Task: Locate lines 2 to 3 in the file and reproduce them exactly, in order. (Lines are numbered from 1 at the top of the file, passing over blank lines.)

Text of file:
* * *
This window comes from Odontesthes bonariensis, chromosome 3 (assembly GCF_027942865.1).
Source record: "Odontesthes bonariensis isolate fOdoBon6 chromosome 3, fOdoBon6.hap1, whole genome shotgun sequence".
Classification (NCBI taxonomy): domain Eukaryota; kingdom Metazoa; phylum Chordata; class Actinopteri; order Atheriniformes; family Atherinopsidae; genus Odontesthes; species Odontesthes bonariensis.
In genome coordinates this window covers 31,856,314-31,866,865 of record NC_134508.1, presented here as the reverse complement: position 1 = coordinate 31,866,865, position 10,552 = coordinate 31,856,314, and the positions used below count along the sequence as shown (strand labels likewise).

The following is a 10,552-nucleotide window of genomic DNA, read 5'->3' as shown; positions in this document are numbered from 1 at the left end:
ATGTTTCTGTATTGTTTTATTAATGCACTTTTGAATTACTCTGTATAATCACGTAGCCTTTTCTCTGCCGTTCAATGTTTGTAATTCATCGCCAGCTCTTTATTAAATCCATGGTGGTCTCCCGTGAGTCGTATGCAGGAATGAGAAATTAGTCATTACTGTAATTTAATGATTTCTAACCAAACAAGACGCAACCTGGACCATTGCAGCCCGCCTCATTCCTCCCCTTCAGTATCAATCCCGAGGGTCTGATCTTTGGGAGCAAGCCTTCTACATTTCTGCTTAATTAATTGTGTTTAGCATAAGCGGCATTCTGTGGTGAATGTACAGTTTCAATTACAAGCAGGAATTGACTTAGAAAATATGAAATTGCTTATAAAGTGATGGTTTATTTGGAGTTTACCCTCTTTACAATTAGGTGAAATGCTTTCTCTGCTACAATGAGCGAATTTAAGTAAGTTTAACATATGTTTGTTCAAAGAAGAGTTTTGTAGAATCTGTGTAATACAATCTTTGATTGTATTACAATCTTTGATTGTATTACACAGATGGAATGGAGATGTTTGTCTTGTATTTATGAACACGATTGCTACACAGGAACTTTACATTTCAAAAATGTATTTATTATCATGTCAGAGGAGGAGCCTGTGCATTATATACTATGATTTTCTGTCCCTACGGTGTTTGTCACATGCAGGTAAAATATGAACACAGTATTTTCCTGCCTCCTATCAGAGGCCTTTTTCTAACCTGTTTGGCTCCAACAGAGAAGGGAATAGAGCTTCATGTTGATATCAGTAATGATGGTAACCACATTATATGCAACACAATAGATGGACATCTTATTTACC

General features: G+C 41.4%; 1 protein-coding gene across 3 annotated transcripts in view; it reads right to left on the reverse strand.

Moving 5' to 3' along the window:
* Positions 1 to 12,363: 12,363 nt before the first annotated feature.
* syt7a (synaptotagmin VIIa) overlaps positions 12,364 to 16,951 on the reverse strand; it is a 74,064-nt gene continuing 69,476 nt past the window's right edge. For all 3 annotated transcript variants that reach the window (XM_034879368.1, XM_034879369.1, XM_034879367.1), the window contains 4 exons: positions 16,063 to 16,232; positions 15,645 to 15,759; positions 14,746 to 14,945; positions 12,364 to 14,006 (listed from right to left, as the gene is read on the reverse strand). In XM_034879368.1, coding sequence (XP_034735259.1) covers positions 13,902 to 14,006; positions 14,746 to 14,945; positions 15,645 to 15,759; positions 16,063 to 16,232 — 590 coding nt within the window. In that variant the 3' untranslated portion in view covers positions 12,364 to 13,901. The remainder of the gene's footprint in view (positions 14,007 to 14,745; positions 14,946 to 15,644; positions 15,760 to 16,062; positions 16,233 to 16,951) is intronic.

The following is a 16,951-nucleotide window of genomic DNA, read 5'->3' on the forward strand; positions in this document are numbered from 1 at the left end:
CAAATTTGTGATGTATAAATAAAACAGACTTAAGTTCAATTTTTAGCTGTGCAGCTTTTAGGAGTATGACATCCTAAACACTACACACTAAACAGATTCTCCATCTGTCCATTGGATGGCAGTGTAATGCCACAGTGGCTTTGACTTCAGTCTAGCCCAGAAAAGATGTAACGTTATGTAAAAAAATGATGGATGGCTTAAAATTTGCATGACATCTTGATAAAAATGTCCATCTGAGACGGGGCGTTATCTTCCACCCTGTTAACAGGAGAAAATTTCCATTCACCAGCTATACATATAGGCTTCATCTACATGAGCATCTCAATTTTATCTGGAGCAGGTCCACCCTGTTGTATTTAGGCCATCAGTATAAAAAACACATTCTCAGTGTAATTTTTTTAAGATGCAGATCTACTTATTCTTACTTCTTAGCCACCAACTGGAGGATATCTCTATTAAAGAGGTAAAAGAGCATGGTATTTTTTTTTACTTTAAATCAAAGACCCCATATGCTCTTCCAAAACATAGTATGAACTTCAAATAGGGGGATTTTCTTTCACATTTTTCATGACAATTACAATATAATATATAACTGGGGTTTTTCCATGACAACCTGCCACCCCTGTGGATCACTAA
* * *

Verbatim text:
Source record: "Odontesthes bonariensis isolate fOdoBon6 chromosome 3, fOdoBon6.hap1, whole genome shotgun sequence".
Classification (NCBI taxonomy): domain Eukaryota; kingdom Metazoa; phylum Chordata; class Actinopteri; order Atheriniformes; family Atherinopsidae; genus Odontesthes; species Odontesthes bonariensis.